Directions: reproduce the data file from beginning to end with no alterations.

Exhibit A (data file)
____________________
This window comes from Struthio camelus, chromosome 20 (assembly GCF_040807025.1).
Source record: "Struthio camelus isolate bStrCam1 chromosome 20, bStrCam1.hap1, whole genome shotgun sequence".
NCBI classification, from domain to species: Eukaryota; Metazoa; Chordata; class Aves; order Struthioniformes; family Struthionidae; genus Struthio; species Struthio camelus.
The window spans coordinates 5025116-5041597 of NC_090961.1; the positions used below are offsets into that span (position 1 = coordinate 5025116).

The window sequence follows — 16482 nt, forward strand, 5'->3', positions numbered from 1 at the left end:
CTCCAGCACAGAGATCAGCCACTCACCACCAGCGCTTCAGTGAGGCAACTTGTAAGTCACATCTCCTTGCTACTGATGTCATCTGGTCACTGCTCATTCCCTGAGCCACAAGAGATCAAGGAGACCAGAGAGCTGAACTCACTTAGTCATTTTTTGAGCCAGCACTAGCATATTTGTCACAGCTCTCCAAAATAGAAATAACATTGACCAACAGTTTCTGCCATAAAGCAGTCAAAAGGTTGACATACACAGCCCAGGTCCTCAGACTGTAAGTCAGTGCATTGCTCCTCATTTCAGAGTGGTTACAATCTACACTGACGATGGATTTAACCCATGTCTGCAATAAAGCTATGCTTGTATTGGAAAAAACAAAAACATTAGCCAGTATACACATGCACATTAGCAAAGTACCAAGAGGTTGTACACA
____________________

This window comes from Struthio camelus, chromosome 20 (assembly GCF_040807025.1).
Source record: "Struthio camelus isolate bStrCam1 chromosome 20, bStrCam1.hap1, whole genome shotgun sequence".
NCBI classification, from domain to species: Eukaryota; Metazoa; Chordata; class Aves; order Struthioniformes; family Struthionidae; genus Struthio; species Struthio camelus.
The window spans coordinates 5025116-5041597 of NC_090961.1; the positions used below are offsets into that span (position 1 = coordinate 5025116).

The window sequence follows — 16482 nt, forward strand, 5'->3', positions numbered from 1 at the left end:
CTCCAGCACAGAGATCAGCCACTCACCACCAGCGCTTCAGTGAGGCAACTTGTAAGTCACATCTCCTTGCTACTGATGTCATCTGGTCACTGCTCATTCCCTGAGCCACAAGAGATCAAGGAGACCAGAGAGCTGAACTCACTTAGTCATTTTTTGAGCCAGCACTAGCATATTTGTCACAGCTCTCCAAAATAGAAATAACATTGACCAACAGTTTCTGCCATAAAGCAGTCAAAAGGTTGACATACACAGCCCAGGTCCTCAGACTGTAAGTCAGTGCATTGCTCCTCATTTCAGAGTGGTTACAATCTACACTGACGATGGATTTAACCCATGTCTGCAATAAAGCTATGCTTGTATTGGAAAAAACAAAAACATTAGCCAGTATACACATGCACATTAGCAAAGTACCAAGAGGTTGTACACA